He Left Not the Work
What if in the late 1800's missionaries were sent to a foreign field and began seeing success?
What if in the middle of last century an atheistic government drove all the missionaries out of that field and all contact with the churches in that land was cut off as they were brutally suppressed?
What if in the past few years of this century contact was reestablished? What would you find?
This past Lord's Day evening I sat spellbound with others as we listened to answers to those questions. They were provided by an American pastor who had visited the field and one of the spiritual descendants of earlier missionary work now studying in the U.S. We heard of one church alone, existing in several sites and served by one humble pastor, that identifies itself with our denomination's teachings and former work yet easily quadruples the numbers in our denomination! That was just one church! That was amazing enough to the point it elicited audible praises from a gathering of Presbyterians! But then the room became motionless and quiet, except for the sounds of quiet weeping and sniffling, as we listened to the stirring testimony of how the Spirit of God overcame the atheistic blindness of just _**one **_man from this nation to bring him to Christ. Will not the eternal heaven be filled with the innumerable host of the redeemed offering praises such as these?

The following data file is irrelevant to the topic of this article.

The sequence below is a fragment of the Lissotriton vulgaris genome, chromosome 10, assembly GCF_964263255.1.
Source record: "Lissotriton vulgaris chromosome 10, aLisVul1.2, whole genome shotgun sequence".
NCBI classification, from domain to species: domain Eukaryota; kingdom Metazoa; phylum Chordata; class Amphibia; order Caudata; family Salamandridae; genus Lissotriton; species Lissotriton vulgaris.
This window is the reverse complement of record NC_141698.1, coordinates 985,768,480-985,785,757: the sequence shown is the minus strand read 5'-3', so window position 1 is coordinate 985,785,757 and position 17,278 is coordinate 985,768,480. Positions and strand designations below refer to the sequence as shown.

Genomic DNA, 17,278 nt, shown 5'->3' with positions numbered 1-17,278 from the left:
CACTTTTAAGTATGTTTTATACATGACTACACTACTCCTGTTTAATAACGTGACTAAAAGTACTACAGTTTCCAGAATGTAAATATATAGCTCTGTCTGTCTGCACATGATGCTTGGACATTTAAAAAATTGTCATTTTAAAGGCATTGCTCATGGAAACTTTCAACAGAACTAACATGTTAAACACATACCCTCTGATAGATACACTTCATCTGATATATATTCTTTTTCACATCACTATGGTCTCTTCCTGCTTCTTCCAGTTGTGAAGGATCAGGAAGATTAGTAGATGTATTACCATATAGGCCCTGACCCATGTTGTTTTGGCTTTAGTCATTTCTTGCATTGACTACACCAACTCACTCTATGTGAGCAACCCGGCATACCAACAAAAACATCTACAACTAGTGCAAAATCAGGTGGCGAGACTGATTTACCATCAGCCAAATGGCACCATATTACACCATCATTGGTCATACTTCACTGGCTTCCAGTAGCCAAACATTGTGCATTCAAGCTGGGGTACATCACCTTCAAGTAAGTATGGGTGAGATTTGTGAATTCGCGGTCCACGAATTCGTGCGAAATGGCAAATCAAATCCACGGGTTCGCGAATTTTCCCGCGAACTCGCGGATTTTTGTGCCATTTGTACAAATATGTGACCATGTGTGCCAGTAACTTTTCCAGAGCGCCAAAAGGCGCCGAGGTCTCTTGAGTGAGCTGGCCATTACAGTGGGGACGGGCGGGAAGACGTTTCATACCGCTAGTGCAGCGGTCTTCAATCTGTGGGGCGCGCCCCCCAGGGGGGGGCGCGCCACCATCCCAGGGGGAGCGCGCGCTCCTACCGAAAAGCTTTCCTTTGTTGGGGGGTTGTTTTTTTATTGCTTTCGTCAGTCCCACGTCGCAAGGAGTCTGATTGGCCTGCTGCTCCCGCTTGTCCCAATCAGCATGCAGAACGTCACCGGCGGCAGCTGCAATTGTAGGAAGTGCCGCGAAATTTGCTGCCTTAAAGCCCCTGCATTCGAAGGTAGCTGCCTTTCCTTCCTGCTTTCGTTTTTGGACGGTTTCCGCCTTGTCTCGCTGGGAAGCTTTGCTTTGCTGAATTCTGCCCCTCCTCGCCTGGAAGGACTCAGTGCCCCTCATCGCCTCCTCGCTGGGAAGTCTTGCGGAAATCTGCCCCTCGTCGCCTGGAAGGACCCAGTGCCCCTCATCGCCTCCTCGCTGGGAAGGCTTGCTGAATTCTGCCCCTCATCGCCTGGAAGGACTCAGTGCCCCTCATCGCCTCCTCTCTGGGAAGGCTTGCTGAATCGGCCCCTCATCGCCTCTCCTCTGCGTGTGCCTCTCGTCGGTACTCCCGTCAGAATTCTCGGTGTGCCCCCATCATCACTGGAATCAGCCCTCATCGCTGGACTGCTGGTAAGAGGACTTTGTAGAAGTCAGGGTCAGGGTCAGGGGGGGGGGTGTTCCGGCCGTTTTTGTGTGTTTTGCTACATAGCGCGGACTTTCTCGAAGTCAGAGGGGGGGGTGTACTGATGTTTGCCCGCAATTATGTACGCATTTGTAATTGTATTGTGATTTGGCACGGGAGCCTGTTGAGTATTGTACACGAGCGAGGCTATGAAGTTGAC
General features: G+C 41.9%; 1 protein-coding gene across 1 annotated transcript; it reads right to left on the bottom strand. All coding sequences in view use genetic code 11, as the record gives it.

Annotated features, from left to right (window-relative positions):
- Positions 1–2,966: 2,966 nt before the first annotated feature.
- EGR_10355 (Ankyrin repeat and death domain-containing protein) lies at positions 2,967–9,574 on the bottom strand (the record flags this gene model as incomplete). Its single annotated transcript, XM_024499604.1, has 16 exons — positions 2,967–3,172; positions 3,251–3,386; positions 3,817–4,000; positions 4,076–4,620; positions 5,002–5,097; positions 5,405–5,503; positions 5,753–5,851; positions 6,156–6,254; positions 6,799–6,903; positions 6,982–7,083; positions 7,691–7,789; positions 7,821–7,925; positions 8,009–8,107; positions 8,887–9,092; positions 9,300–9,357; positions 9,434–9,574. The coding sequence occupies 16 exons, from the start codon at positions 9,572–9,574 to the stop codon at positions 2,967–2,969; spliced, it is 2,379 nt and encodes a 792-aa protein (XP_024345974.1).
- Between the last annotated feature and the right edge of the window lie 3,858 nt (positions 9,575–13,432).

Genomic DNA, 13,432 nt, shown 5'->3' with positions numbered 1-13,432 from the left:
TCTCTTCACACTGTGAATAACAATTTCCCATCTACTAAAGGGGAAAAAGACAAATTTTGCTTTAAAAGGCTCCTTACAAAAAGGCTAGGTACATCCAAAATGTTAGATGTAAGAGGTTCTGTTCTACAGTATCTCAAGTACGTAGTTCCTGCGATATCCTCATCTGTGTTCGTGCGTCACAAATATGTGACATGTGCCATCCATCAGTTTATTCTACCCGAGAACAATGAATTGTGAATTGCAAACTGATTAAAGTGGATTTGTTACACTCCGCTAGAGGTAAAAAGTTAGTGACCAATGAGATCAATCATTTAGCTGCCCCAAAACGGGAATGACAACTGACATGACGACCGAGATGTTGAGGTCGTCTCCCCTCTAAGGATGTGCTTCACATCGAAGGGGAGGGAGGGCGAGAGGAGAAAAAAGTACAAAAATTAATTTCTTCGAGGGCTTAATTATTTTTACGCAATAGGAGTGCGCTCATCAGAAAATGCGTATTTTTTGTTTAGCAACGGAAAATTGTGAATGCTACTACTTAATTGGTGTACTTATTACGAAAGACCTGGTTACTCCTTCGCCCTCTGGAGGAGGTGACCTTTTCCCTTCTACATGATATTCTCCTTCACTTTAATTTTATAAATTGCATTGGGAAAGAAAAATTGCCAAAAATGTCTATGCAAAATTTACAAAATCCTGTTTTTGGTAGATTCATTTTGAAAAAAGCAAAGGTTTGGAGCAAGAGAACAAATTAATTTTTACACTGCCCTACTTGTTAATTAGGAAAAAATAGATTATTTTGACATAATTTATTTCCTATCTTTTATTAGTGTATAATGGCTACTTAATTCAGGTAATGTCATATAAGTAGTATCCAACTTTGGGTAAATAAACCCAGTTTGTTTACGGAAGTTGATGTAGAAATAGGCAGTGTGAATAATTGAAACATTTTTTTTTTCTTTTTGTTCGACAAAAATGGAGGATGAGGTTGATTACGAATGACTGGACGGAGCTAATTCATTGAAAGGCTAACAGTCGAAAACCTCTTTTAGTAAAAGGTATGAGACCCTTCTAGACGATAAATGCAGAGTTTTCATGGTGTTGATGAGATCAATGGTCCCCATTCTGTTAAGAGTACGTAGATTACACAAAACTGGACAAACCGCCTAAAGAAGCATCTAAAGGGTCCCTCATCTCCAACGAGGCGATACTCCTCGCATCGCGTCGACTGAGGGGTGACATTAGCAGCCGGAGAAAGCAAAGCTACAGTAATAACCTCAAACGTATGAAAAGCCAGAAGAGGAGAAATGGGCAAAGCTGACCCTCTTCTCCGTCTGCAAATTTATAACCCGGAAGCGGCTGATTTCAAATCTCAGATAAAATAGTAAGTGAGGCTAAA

After prayer, the convener of the time asked us to conclude by singing from Psalm 138. Pondering the faithfulness of our God's work through the centuries, never have the words of the closing stanza rang more true to me:
Your love, O LORD, forever stands;
Leave not the works done by Your hands.